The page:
When the pond freezes, skaters take to the ice

Some children wait for the snow to fall each winter. Gary and Linda Peterson, the parents of three grown children, wait for Fisher Pond to freeze.

When it does — and after they’ve carefully drilled holes in the ice to measure its thickness and ensure its solidness — they call a few friends and head to the pond, bringing with them anywhere from 40 to 70 pairs of skates.

It doesn’t happen often — this rare weather event that turns Fisher Pond off of Bank Road into an ice-sheet solid enough to hold a 200-pound man. It happened on Saturday.

And as a result, the Petersons were there for hours, handing out skates to those who needed a pair, chatting with friends and, of course, gliding effortlessly across the pond.

Dozens of Islanders joined them.

Rowan Stewart, 13, skated with a hockey stick. His brother, Ian, sans skates, ran full-out across the ice with the family dog. Alexandra Waterworth, 18 months, appeared on the frozen pond in a purple laundry basket, pulled along by her mother, Debbie. Neil Drawbridge, a former hockey player who learned to skate as a kid in Massachusetts, flew across the ice, waiting, as he put it, “for the half-dozen, displaced, East Coast hockey players to show up.”

Like the Petersons, he’s been watching the pond for days in anticipation of this precious winter moment, although his method for determining the pond’s safety is less scientific than the Petersons’.

“I came out with my shoes on and didn’t go through,” he said, smiling.

Even unfrozen, Fisher Pond is a beloved spot on the Island. Vashon’s largest open-water pond, it was once owned by Bill Fisher, who donated the pond and adjacent property to the Vashon-Maury Island Land Trust in 1998, shortly before he died. It’s now one of the jewels in the land trust’s collection of reserves, a great birding spot and a place many go to walk, drink in the beauty and experience quiet reflection.

It was a different Fisher Pond on Saturday. Ice — white and crunchy in some places, clear and smooth in others — stretched its entire length. Adults stood and talked in clusters — dispersing quickly if they heard a crack. Children ran, slid and skated. One woman twirled, figure-skating-style. A couple of dogs sprinted across the ice, losing their footing every now and then and scrambling to stay upright.

Jack Stewart was on his way to a meeting when he went past Fisher Pond and saw that people were on the ice. He didn’t make it to his meeting.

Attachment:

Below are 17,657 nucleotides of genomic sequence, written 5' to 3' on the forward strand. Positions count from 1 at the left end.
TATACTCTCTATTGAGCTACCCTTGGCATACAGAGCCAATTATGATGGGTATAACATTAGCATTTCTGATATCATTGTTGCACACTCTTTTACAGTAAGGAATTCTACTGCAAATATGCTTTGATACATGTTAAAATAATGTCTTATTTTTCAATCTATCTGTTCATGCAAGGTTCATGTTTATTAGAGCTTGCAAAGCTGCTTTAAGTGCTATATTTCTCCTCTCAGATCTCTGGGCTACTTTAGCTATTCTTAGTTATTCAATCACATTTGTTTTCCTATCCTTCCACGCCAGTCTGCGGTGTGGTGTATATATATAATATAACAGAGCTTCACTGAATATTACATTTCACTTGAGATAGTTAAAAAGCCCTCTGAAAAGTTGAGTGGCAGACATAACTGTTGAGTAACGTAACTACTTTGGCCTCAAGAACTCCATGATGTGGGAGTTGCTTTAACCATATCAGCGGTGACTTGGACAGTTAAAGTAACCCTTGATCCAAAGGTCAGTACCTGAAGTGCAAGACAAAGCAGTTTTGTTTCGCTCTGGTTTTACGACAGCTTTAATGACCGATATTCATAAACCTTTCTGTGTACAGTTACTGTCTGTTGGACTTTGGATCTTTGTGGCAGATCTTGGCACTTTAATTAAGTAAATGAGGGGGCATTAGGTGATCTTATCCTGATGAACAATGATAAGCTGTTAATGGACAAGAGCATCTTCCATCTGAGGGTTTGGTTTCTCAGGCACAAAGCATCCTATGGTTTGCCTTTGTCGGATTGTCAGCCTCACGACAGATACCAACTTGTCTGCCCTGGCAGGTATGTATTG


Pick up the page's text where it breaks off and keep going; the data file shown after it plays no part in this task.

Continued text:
“There are bad emergencies and good emergencies,” he said as he watched his sons glide and run. “This is a good emergency.”

The Petersons are, perhaps, the king and queen of community skating on Vashon. Long-time Island residents, the Petersons taught their children to skate on Fisher Pond some 30 years ago, when the ice was so thick and the air so cold people could skate for two full weeks.

Over the years, on those rare occasions when the pond froze, they’ve had adventures on the ice. One year, for instance, they celebrated Gary Peterson’s birthday with an ice cream cake from Dairy Queen; anyone who could make it out to where the cake sat in the middle of the pond could have a piece. Another year, snow covered much of the ice, and the Petersons used shovel-like contraptions to create a serpentine path across the pond so that they could skate on Thanksgiving morning.

Delighted by their experiences on Fisher Pond, Linda Peterson started buying second-hand skates at thrift stores and garage sales several years ago, determined to share the joy of skating with others.

She now owns about 70 pairs, 40 of which she brought with her on Saturday and which she handed out to anyone who wanted to lace up.

She sat on the western edge of the pond, having just handed a friend a pair of skates, when someone asked her why she goes to such effort. Looking out across Fisher Pond, where maybe 25 people skated and strolled, she said, “Can you imagine anything more beautiful than this?”

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